2015 Library of Congress National Book Festival Announced
15th Annual Event to Celebrate Key Moment in Library History
Daniel Alarcón, Kwame Alexander, Annette Gordon-Reed, Walter Isaacson, Ha Jin, David McCullough, Naomi Shihab Nye, Marilynne Robinson and Jane Smiley Among Participants
The Library of Congress and its highly popular celebration of authors and readers, the National Book Festival, will mark a double anniversary in 2015. In addition to recognizing the festival’s 15th year since its founding by Laura Bush and Librarian of Congress James H. Billington, the event will celebrate 200 years since the Library’s acquisition of Thomas Jefferson’s personal library.
The festival will take place Saturday, September 5, 2015, at the Walter E. Washington Convention Center in Washington, D.C., from 10 a.m. to 10 p.m. All programs will be free of charge.
The festival’s theme, “I Cannot Live Without Books,” is a tribute to Jefferson’s legacy and his offer of his own books to replace the fledgling congressional library that was destroyed by fire during the British attack on the U.S. Capitol in 1814. The purchase of his 6,400 volumes was finalized in 1815 and the collection eventually was installed in the Library of Congress, where it is still on display and in use. Based on that core collection, the Library went on to become the largest library in the world, with millions of books, recordings, photographs, maps and manuscripts in near-countless collections. Festivalgoers this year will be given a very special glimpse into Jefferson’s lifelong passion for books.
“The Library of Congress National Book Festival has become a Washington tradition that attracts book lovers not only from the metropolitan area but across the country, and all anticipate this celebration of reading each year,” Billington said. “We are planning many new features to make our 15th anniversary an extra-special event.”
The National Book Festival is funded by private donors and corporate sponsors who share the Library’s commitment to reading and literacy. Since 2010, National Book Festival Board Co-Chairman David M. Rubenstein has been the festival’s lead benefactor and has pledged funding for the festival for five more years. Charter Sponsors include the Institute of Museum and Library Services, The Washington Post and Wells Fargo; Patron sponsor, the National Endowment for the Arts and other sponsors will continue their support in 2015. The Junior League of Washington will also return as the Library’s primary partner for volunteer support, a role the organization has played since 2003. Those interested in supporting the National Book Festival can contact the Library at firstname.lastname@example.org.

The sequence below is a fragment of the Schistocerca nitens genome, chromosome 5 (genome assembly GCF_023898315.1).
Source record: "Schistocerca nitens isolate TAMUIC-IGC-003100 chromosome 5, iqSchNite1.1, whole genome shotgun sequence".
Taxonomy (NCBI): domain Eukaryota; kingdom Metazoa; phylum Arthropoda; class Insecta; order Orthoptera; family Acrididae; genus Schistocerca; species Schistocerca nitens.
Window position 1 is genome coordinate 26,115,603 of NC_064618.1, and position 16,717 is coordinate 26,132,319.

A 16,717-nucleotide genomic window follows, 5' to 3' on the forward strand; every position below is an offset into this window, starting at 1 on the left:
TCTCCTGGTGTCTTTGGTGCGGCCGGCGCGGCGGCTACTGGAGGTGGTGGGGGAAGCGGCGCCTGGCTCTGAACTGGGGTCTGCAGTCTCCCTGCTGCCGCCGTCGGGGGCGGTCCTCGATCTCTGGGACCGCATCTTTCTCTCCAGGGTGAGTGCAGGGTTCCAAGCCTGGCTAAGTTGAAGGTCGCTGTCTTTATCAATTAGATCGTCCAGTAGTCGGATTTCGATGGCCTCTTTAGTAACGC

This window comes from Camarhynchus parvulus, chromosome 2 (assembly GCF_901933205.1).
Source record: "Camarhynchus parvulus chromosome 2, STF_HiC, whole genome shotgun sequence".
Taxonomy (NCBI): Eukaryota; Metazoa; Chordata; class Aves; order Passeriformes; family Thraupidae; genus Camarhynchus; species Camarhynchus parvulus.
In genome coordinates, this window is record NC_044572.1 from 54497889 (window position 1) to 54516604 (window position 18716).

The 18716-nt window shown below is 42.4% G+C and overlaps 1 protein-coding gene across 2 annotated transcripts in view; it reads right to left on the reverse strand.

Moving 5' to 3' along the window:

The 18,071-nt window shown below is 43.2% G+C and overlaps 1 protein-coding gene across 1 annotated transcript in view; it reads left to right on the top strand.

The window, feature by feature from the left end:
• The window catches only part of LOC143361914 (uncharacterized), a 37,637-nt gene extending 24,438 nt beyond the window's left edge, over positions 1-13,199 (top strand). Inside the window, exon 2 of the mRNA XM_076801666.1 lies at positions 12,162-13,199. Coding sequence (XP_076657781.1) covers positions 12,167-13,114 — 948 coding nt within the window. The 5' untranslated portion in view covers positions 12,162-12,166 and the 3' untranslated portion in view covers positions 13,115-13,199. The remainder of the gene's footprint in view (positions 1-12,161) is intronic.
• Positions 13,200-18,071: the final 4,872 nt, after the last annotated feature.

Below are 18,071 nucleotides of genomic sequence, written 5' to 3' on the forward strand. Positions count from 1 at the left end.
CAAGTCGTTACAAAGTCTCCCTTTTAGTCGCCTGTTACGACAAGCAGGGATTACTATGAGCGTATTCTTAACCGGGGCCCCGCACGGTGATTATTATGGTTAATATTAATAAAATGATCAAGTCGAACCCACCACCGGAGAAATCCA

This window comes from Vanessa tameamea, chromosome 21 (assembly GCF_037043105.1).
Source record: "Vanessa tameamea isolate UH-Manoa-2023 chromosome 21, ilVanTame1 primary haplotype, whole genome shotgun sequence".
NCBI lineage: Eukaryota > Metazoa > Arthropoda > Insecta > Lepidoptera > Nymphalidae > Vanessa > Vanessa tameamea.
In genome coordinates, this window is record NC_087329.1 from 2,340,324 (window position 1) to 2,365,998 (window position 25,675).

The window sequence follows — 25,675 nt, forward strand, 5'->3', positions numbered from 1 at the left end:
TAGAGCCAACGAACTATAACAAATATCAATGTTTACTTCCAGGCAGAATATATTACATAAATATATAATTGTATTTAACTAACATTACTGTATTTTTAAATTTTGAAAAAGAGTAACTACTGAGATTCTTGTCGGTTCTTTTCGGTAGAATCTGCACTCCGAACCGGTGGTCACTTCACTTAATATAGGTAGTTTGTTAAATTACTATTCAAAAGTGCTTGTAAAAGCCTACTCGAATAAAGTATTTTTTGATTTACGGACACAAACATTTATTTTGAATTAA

Among the first to authors accept the festival’s invitations this year are eminent historians Annette Gordon-Reed, David McCullough and Walter Isaacson; Guggenheim Fellow Daniel Alarcón; Newbery Medal-winner Kwame Alexander; PEN/Faulkner Award winner Ha Jin; Guggenheim Fellow Naomi Shihab Nye; and Pulitzer Prize for fiction winners Marilynne Robinson and Jane Smiley.
The festival will feature more than 100 distinguished authors across many fields and in all genres of writing, with audiences ranging from young readers to adults. Although new programming is promised for 2015, the festival will continue to offer its popular pavilions dedicated to Children, Teens, Contemporary Life, History & Biography, Fiction & Mystery, Graphic Novels, Picture Books, Science, Poetry & Prose and the Culinary Arts.
The Library of Congress, the nation’s oldest federal cultural institution, is the world’s preeminent reservoir of knowledge. Many of the Library’s rich resources and treasures may be accessed through its website, www.loc.gov.
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